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Many companies are receiving notices under section 248 sub-section (1) from their respective Registrar of Companies. The main content of the notice is as follows:

“the subscribers to the memorandum have not paid the subscription which they had undertaken to pay at the time of incorporation of a company and a declaration to this effect has not been filed within one hundred and eighty days of its incorporation under sub­section (1) of section 10A”

The Registrar is issuing notice under Section 248 sub-section (1) clause (d). Section 248 subsection (1) provides  power to the Registrar; to send notice to the company and all its directors about its intention to remove the name of the company from the Register of Companies and further request the representation of the company and its director on the following grounds:

“(a) a company has failed to commence its business within one year of its incorporation or;
(c) a company is not carrying on any business or operation for a period of two immediately preceding financial years and has not made any application within such period for obtaining the status of a dormant company under
section 455 or he shall send a notice to the company and all the directors of the company, of his intention to remove the name of the company from the register of companies and requesting them to send their representations along with copies of the relevant documents, if any, within a period of thirty days from the date of the notice.

(d) the subscribers to the memorandum have not paid the subscription which they had undertaken to pay at the time of incorporation of a company and a declaration to this effect has not been filed within one hundred and eighty days of its incorporation under sub­section (1) of section 10A; or

(e) the company is not carrying on any business or operations, as revealed after the physical verification carried out under sub-section (9) of section 12.”

Under the case in hand, notices are issued under section 248(1)(d). It is pertinent to understand that the representation solicited by the Registrar needs to be sent within 30 days from the date of notice, as per sub-section (1). However, sub-section (5) stipulates that representation should be sent within the time frame specified under the notice.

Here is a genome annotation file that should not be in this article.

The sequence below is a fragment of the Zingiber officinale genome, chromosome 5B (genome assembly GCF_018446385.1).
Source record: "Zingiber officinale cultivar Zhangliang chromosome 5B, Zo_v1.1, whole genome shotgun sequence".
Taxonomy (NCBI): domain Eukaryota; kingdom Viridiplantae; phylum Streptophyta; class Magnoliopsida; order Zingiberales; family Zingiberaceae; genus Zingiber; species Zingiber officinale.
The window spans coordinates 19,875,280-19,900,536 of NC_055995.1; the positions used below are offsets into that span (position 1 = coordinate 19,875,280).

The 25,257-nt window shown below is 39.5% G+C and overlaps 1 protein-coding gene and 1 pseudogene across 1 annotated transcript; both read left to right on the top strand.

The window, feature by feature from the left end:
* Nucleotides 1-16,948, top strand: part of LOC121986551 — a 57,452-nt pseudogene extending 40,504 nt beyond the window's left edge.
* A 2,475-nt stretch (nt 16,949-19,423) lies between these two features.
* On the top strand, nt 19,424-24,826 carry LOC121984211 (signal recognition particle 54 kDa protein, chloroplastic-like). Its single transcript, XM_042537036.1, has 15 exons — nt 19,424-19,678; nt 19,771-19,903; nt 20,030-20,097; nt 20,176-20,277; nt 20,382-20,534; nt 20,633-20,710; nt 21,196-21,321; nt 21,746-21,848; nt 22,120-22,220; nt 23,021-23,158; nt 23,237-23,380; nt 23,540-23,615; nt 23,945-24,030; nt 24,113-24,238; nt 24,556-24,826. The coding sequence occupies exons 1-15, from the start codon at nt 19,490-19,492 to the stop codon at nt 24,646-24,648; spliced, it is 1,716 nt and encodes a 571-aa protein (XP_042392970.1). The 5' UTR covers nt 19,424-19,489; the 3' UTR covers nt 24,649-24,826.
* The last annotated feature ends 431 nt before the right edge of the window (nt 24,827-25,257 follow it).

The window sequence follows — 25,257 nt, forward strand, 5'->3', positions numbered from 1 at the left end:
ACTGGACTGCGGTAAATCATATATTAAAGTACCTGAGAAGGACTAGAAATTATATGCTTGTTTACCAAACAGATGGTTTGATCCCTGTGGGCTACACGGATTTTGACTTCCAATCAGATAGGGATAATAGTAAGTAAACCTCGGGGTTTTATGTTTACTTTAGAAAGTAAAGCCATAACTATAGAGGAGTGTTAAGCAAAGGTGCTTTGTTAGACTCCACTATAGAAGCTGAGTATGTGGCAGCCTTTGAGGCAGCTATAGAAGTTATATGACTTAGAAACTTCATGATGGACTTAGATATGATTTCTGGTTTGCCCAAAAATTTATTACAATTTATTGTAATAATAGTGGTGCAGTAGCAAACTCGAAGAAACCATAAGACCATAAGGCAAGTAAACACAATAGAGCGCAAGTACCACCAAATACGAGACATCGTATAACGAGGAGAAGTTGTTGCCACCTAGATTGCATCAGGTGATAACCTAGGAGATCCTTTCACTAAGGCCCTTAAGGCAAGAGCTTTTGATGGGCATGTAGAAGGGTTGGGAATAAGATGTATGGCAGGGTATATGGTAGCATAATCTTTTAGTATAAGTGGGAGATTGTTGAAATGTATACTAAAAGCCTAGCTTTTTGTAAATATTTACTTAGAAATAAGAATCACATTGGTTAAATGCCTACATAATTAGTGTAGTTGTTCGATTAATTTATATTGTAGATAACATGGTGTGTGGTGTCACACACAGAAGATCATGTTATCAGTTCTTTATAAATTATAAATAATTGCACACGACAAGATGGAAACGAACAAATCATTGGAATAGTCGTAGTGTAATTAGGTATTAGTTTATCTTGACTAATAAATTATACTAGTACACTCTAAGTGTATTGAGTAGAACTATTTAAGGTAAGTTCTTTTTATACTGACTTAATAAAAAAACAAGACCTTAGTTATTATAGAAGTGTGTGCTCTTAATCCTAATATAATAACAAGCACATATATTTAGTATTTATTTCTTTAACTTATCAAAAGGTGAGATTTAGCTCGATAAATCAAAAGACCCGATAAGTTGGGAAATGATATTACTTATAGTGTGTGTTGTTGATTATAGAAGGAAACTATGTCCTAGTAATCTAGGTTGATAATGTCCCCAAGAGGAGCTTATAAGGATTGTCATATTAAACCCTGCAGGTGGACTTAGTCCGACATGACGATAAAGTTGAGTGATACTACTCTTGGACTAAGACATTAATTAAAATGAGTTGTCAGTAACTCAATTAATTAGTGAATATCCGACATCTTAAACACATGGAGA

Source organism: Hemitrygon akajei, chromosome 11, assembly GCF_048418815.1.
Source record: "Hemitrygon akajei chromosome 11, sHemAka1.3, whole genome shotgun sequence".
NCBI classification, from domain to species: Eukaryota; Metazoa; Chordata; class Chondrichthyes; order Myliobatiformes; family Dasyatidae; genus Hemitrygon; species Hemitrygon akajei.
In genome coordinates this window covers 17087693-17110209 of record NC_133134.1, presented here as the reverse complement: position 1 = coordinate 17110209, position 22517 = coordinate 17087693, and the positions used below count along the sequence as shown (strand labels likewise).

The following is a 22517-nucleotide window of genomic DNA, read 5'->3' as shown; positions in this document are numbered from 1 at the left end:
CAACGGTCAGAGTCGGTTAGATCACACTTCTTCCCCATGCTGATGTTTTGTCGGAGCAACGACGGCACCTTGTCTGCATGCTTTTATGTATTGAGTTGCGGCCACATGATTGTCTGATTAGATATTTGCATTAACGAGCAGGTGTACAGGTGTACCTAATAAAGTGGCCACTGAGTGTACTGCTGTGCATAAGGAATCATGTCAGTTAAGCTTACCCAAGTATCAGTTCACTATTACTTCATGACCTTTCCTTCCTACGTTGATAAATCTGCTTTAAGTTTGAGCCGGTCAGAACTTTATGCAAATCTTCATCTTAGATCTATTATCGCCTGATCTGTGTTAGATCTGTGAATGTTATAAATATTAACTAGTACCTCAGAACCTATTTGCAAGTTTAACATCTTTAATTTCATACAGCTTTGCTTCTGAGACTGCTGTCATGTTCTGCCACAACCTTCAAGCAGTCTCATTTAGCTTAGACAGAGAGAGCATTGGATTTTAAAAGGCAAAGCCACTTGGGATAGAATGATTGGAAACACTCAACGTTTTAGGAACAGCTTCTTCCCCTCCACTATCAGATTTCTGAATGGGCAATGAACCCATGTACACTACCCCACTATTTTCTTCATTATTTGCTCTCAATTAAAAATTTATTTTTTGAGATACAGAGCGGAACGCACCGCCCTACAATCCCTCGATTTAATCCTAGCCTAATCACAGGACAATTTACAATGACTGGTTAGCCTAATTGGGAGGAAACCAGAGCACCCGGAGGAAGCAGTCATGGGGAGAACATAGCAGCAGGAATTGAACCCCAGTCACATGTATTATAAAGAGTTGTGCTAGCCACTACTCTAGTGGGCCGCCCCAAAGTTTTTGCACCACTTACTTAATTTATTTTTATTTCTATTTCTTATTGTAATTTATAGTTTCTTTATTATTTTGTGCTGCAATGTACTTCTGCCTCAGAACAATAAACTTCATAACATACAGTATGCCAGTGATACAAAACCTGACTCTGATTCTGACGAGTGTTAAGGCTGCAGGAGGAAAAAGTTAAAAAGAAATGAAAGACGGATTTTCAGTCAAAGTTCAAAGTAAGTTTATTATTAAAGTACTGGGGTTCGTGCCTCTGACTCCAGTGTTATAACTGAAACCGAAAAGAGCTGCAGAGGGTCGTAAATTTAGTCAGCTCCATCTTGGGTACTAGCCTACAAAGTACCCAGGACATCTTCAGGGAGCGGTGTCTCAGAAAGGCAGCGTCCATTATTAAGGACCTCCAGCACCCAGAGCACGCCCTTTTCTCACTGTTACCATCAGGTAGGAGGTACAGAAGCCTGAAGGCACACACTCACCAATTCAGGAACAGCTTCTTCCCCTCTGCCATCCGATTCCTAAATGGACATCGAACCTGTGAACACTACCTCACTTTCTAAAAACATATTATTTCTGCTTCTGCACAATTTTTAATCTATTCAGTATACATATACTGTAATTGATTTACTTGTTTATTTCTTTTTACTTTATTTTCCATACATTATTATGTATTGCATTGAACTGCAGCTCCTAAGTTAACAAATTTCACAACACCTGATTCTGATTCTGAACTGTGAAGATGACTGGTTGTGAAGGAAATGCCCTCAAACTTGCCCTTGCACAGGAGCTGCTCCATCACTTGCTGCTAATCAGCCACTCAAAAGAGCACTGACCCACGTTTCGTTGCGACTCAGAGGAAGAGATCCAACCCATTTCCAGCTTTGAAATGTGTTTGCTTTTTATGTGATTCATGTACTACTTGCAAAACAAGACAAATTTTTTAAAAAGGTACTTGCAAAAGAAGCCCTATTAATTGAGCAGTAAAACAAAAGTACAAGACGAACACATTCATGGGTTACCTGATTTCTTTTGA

Notices being received provide that representation must be sent within 30 days from receipt of the notice. The notice also provides that if the company fails to show any cause contrary to the cause shown in the notice, the company shall be removed from the Register of Companies. However, the directors of the companies shall remain liable for “appropriate action”.

Appropriate action means taking action under section 10A. As per section 10A(2), in case of default; the company shall be liable to pay the penalty of fifty thousand rupees, and every officer in default shall be liable to a penalty of one thousand rupees for each day during which such default continues but not exceeding one lakh rupees.

Under Section 248 subsection (1), the power of the Registrar is limited to sending notice and asking for representation from the company and all its directors. The power of the Registrar to strike off the company will be enforced under subsection (5) of section 248. Subsection 5 provides as follows:

“At the expiry of the time mentioned in the notice, the Registrar may, unless cause to the contrary is shown by the company, strike off its name from the register of companies, and shall publish notice thereof in the Official Gazette, and on the publication in the Official Gazette of this notice, the company shall stand dissolved.”

The word that acquires prime importance here is “Cause to the contrary”. The company and its directors must show in their representations why the Registrar should not remove the name of the company from the Register of Companies.